Why Global South climate entrepreneurship is most needed

 April 30, 2024

Why Global South climate entrepreneurship is most needed

Investing in low carbon infrastructure makes financial and environmental sense.

BY Lassor Feasley

The Global North is responsible for 92% of total carbon emissions since the Industrial Revolution. By almost any accounting, the United States and Europe, a big part of the Global North (along with Australia) bear overwhelming responsibility for the climate crisis.

There is some reason for optimism. For 30 years, cumulative C02 emissions in the United States and Europe have plateaued. According to an original analysis by Renewables.org, the Global North has continued strong growth and development in that period without a corresponding increase in carbon emissions.

By contrast, nations in the Global South, which includes typically less developed countries, have nearly quadrupled their annual emissions. It recently surpassed the less populous Global North in total carbon emitted each year—the Global South now releases 63% of annual carbon emissions. Without intervention, innovation, and entrepreneurship, this trend may continue until the Global South is as polluting on a per capita basis as the Global North, which would be a catastrophic outcome.

Why Global South climate entrepreneurship is most needed

Is restorative justice needed?

Some Global South leaders, like India’s Narendra Modi, highlight the irony of Global North nations asking them to practice restraint, when they benefited from decades of unmitigated emissions. “Over the past century, a small section of humanity has indiscriminately exploited nature. However, entire humanity is paying the price for this, especially people living in the Global South,” he said.

Others, like Kenyan president William Ruto, argue that the Global North is obliged to extend a hand to the Global South to help finance and deploy technologies that would allow them to achieve a similar quality of life without the same carbon cost. “Making global finance responsive to Africa’s climate needs is one of the ways to ensure that Africa succeeds, bringing benefits to the whole world,” he wrote in a recent New York Times editorial.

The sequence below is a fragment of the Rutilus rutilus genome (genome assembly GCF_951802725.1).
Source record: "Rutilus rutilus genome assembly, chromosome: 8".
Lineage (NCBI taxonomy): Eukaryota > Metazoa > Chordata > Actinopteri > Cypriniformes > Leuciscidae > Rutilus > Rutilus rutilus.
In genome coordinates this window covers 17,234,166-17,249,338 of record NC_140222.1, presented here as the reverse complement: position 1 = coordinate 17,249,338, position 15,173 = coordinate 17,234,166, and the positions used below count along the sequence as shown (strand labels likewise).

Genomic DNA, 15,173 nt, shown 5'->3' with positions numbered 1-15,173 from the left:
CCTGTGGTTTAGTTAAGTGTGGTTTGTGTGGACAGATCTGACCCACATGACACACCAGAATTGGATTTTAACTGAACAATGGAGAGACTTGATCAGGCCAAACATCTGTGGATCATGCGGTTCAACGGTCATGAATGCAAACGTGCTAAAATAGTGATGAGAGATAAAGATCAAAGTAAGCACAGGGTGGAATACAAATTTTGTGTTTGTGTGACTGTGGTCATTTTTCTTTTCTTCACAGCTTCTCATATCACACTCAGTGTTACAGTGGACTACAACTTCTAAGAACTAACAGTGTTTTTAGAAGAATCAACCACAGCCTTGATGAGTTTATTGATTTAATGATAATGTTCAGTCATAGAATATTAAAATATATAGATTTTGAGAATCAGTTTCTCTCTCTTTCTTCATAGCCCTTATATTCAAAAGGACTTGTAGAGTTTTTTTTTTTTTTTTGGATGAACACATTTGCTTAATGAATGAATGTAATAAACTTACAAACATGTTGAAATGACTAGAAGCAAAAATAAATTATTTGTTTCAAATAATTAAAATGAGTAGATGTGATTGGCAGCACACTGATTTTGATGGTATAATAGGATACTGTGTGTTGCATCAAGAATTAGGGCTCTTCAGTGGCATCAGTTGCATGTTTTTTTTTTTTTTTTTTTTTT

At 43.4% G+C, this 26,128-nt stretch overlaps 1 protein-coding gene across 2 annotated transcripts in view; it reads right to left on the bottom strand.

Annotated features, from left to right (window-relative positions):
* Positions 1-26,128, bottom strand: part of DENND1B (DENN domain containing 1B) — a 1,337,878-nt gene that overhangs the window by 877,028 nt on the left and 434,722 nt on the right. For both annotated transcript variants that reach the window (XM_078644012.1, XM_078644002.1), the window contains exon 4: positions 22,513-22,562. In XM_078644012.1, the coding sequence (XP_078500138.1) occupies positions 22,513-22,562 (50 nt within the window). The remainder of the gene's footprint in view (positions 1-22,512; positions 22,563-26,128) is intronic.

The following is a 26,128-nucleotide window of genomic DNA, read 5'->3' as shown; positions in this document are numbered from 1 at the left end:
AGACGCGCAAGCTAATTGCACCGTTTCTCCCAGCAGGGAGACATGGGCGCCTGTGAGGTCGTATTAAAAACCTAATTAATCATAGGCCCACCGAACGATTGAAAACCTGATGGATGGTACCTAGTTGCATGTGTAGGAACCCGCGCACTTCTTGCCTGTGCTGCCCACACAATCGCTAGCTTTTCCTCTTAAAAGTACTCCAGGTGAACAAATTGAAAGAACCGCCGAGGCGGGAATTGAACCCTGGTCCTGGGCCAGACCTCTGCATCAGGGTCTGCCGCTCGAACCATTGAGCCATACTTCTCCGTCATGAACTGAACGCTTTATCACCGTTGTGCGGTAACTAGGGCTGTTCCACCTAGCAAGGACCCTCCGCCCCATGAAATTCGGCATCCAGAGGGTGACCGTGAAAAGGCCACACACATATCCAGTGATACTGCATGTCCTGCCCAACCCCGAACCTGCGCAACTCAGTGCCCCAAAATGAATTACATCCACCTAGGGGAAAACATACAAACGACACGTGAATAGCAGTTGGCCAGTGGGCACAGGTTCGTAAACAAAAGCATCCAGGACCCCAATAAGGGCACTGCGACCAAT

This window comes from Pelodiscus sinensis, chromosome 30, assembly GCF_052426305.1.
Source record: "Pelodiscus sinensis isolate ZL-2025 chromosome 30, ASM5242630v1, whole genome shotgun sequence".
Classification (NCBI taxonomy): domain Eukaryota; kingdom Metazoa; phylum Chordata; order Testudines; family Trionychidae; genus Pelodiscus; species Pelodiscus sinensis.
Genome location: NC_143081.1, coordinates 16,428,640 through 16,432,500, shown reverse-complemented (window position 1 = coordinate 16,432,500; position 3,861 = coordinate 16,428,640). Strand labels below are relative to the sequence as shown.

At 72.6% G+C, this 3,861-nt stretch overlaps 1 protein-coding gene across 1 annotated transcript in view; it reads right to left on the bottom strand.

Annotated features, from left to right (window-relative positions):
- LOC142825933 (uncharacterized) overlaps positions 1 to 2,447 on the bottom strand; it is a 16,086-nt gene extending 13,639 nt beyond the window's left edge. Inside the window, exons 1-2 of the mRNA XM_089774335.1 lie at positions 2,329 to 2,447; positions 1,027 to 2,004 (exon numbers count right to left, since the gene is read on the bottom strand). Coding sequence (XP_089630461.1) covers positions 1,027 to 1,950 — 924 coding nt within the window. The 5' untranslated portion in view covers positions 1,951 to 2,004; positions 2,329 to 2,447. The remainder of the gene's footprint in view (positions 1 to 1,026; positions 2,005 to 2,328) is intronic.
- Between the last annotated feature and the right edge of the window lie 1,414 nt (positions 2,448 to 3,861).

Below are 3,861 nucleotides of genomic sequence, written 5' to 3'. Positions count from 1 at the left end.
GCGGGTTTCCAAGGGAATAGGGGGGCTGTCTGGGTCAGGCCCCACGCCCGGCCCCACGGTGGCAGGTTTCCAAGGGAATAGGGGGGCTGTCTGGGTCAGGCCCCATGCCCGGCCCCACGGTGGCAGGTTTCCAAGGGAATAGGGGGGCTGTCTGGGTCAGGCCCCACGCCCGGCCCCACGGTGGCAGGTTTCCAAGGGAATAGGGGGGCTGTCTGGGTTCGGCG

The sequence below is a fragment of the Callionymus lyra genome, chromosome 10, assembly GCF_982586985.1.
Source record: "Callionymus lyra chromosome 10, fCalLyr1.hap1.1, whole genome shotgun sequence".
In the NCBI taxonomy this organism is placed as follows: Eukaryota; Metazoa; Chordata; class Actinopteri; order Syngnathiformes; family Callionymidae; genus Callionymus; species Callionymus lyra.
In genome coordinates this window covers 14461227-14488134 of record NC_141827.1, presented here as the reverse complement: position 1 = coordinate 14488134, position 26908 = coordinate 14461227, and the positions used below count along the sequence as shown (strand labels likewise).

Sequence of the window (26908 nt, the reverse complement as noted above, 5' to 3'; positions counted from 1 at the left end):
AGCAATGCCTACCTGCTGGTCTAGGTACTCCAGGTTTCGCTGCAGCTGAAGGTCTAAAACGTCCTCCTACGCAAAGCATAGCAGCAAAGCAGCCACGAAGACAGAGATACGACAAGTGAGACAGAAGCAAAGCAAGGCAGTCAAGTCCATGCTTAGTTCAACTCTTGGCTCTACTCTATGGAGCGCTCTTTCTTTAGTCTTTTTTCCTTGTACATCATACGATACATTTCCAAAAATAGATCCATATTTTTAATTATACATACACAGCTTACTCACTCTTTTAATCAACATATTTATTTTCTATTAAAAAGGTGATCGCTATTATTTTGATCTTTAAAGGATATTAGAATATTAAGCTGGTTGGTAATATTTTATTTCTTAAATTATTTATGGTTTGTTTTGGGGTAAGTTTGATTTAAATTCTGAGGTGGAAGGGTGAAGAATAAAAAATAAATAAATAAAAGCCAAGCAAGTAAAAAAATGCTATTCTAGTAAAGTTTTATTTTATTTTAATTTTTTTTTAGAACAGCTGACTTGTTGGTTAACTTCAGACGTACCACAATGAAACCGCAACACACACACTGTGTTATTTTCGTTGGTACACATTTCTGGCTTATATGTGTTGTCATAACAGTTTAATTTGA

The truth is, even if there were no restorative justice argument to be made, developed nations would still be obliged to provide support. This is because it is economically expedient to solve climate issues in the Global South, where building low carbon infrastructure is both cheaper and more effective due to the dirtier power grids often located there.

The returns are worth it

While investing in climate resilience and clean energy in the Global South is not always as lucrative, it can make many multiples of the return in terms of carbon avoidance per dollar as they would in the Global North. In addition, investment in Global South renewables creates auxiliary benefits like cleaner air and economic resilience.

From this perspective, building Global South renewables ought not be thought of as charity, but rather as the rational and highest return investment. If a mechanism were in place to draw capital where it had the greatest impact for the least amount of money, it would inevitably flow towards the Global South.

As scientists, financiers, and entrepreneurs develop and deploy clean technology, they should do so with the knowledge that their efforts will be magnified when deployed in the Global South. 

Why Global South climate entrepreneurship is most needed

Lassor Feasley is CEO of Renewables.org.


Fast Company